Monday, 6 July 2020

Watercolour Test

As a continuation of my recent character style tests, I decided to meander away from the look I had been developing to something completely different.

Why?

Following on from my previous post on this topic, I carried out a further two pieces (see videos below) and felt I had completed what I wanted to achieve with that specific look. If I carried on with similar clips, then I wouldn't have been honing my craft further or pushing my comfort zones. The whole point of me doing these tests is to look at new and different ways of doing things, rather than stick to what I already know. For once I decided to be true to my word! In animation I sometimes struggle to do this, because each short clip takes so long and I don't want to waste time on something which may or may not 'work'. Early this year I realised that my work wasn't really progressing further in terms of aesthetics and differentiation, so the only way I could change my situation was to bite the bullet and go for it. If it doesn't work, I know not to use that style again and if it does, then great, I have a new style to use! In fact, I pretty much wrote the same in a post in April, though I have jumped up another level since.



Something I haven't tried before is watercolour, so I decided to go ahead and create something using that. TVPaint has a fantastic selection of watercolour style brushes which I took full advantage of when creating this piece. As I have been doing recently, I used a piece of footage off my new favourite stock footage site Pexels: 'the World's first inclusive free stock photo and video library'. I love the variety of clips on their site and they are more inclusive and diverse than other stock sites. This is honestly not a sponsored post!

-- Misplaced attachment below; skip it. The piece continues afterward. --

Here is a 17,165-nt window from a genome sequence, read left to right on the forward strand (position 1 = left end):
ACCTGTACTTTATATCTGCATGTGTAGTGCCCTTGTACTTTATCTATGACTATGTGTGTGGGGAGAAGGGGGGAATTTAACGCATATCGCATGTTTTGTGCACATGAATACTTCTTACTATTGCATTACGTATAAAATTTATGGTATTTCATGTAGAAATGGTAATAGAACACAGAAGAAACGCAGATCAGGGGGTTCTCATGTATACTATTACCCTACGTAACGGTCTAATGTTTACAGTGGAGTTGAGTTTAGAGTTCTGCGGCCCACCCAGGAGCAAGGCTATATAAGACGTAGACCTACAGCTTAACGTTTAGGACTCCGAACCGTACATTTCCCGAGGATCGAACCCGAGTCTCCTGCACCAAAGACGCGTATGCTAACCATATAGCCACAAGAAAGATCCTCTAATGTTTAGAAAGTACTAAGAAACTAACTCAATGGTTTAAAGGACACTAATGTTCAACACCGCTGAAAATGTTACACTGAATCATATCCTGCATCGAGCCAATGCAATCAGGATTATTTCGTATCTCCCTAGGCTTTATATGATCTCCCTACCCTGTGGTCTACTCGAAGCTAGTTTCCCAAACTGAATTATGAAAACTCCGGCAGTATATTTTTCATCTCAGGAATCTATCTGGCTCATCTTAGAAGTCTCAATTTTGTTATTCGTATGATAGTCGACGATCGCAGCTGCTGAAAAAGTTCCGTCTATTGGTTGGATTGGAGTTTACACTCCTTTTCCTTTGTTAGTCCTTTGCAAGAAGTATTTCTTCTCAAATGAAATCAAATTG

It took a little time to work out what thickness brush stroke to use for the outlines. Watercolour possesses different properties than the solid brush tool I usually use, so it did take a little trial and error. I ended using a 20% thickness with pressure sensitivity, which enabled me to get flowing, realistic lines.

It also took some time to work out how to colour her. I wasn't sure whether I was going to use watercolour for this, or something else. Again, after trial and error, I decided to go ahead with colouring her with watercolour, achieving a full watercoloured look. I think this was the right choice, as I do love the outcome. As the outlines, to choose the right brush thickness for the colouring was a little difficult. If I used a small size, it would end up looking rather blotchy or 'bitty', a look which I really didn't want. Too big and it would have been hard to colour without the brush jumping outside the lines (the watercolour ones tend to be quite jittery). I ended up using a mixture of sizes: a first 'pass' with a larger brush to cover the majority without going too close to the edges, followed by a series of smaller sizes, working my way up to a neat edge.

This 3.8 second clip took twelve and a half hours to complete. I would say that despite being very pleased with this style (and happy that I tried it), it is definitely more time consuming than using a block fill to colour it in. I coloured each frame separately which is why it took so long. I can think of a couple of work arounds, though whether they will achieve a similarly authentic look, I'm yet to find out.

You can watch the video below:


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